Made with just 5 ingredients, these flourless almond butter cookies are chewy and packed with nutty goodness. They get a sprinkle of sea salt on the top, and are a delicious gluten free cookie!
I know what you’re thinking, these are probably just like the standard flourless peanut butter cookies (1 egg, 1 cup pb, 1 cup sugar). I’ve tried those – they’re good, but not great. Average. And I’m not here for average when it comes to baked goods.
They always seem a bit dry and lacked a toothsome bite. Pushing down on them with a fork to make a criss-crossed pattern would cause the edges to crack (like this), which causes anxiety for a slight perfectionist.
These almond butter cookies….. well, they’re the cookie of my dreams! And I do not say that lightly.
Soft and chewy, with ripples of dynamic flavors. A sturdy edge with a tender dome, making the perfect pillow for your teeth to sink into. A sprinkle of salt to bring out the nutty sweetness. Glossy tops with a ribboned pattern.
Even though there are only five ingredients to a recipe like this, little intricacies can make a big difference when there isn’t much to work with. That doesn’t equal difficulty, but more so the science of slightly changing ingredient quantities and technique to drastically change the outcome.
So what makes these so much better than all the other almond butter cookie recipes on the internet?
Leave it to the Brooklyn bakeshop, Ovenly (as detailed by Smitten Kitchen), whose Salted Peanut Butter Cookies bring people in droves, to figure out the magic equation for an incredible flourless cookie like this.
Less sugar and nut butter per egg, rather than the classic 1:1:1 ratio.
The intense softness comes from using brown sugar (molasses adds moisture) instead of white. It adds a layer of caramel flavor too.
My adaptations were minimal, scaling down the recipe to make a small batch, one dozen cookies, because it’s just two of us. And using almond butter instead of peanut butter. I’m definitely not against peanut butter, in fact I love it, but I love experimenting with the different textures and flavors of nut butters.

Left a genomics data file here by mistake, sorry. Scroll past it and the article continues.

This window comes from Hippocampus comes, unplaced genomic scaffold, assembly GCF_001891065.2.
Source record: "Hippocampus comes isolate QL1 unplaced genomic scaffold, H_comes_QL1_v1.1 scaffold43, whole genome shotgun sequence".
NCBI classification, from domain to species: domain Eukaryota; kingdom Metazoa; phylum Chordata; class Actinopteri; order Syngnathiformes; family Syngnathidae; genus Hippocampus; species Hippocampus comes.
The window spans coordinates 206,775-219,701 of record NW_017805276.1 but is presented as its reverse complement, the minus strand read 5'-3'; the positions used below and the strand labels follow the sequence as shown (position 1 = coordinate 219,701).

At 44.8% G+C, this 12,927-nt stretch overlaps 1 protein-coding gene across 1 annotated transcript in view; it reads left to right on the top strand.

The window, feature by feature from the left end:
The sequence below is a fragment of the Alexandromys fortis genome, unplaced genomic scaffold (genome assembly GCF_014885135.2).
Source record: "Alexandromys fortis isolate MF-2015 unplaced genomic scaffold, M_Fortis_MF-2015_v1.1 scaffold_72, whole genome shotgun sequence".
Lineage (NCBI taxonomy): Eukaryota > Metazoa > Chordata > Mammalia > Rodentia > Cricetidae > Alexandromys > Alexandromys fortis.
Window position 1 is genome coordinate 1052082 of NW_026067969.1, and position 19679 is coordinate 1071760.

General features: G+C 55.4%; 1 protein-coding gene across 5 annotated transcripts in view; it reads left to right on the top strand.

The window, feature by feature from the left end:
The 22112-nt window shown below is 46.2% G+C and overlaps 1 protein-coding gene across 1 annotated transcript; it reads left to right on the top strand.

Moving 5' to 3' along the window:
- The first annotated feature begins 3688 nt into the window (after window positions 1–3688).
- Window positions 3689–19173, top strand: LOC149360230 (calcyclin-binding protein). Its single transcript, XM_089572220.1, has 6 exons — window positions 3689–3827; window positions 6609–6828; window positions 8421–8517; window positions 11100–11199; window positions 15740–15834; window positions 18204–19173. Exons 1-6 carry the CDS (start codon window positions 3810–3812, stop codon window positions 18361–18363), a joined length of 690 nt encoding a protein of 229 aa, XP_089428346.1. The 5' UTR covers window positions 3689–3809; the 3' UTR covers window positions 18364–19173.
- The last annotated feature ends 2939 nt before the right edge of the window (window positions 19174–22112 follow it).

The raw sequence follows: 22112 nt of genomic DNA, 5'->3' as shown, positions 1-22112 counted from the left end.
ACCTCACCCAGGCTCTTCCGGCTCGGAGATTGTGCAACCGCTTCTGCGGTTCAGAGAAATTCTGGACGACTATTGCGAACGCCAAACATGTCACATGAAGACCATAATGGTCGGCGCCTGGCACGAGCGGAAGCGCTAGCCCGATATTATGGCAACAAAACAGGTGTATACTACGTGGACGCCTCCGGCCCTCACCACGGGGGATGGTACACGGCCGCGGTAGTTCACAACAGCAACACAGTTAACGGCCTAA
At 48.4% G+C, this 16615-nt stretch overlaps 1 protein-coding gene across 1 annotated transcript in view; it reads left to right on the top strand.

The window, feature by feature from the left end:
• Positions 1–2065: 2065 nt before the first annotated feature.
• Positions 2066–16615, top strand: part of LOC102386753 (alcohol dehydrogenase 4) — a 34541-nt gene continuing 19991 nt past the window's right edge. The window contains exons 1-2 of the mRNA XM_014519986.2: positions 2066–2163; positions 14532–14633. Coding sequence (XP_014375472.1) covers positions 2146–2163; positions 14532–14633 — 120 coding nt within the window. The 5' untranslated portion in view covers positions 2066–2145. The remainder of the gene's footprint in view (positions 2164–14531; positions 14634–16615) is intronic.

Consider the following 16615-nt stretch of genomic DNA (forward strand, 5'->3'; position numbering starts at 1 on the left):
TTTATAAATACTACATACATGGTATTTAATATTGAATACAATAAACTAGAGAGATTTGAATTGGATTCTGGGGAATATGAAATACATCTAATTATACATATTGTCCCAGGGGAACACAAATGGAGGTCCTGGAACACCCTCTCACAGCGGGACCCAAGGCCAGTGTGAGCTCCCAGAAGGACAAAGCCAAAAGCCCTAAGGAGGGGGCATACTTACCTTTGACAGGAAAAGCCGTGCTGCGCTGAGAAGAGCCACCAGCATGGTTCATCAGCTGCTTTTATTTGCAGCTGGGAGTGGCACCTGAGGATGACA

You’ll mix everything in one bowl, the important thing being the order, which is included in the recipe below. What at first seems like a giant blob, whisks into a sticky ball that slowly peels itself away from the edges and holds it shape.
To get those pretty marks on the top and keep the tall height, pop the bowl of dough in the freezer for 15 minutes, covering lightly with a cloth.
Bake for 18 minutes on middle rack, until lightly browned on the edges and glossy on top (if you use smaller scoop, bake about 15 minutes). When finished, cookies should be golden at edges.
Five ingredients – one bowl – one dozen cookies that are nothing like the standard, in the very best of ways. The vanilla (quality counts!) and coarse salt are super important, so don’t leave them out. Because to every good sweet is a little bit of salt.
1/4teaspoonsalt+ additional coarse salt for sprinkling
Preheat the oven to 350°F. Line a rimmed baking sheet (make sure it is not a super dark sheet) with parchment paper.
In a medium bowl, whisk together the brown sugar and egg until smooth and frothy. Whisk in the vanilla extract, and salt. Then switch to a spatula and add the almond butter, stirring vigorously for at least one minute, until the dough becomes firmer and shinier, and pulls away from the sides of bowl. It is a scoopable dough.
To get those pretty marks on the top and keep the tall height of the cookies, pop the bowl of dough in the freezer for 15-20 minutes, covering lightly with a cloth. (Make sure it's in a ball so the edges don't freeze way before the middle) Remove and scoop dough using a size 40 cookie scoop, onto cookie sheet.
Sprinkle the dough balls lightly with coarse-grained sea salt just before baking. Bake for 17 minutes on middle rack, until lightly browned on the edges and glossy on top (if you use smaller scoop, bake about 15 minutes). When finished, cookies should be golden at edges. Let set on the sheet for a minute before transferring to a cooling rack. Let these mostly cool before eating so the different textures (crisp outside, soft inside) can set up.
Store in covered container and enjoy!
I recommend using a size 40 cookie scoop for this recipe. It makes the best size cookies, and helps them keep their shape. Worth it for so many cookie recipes, to keep them consistent!
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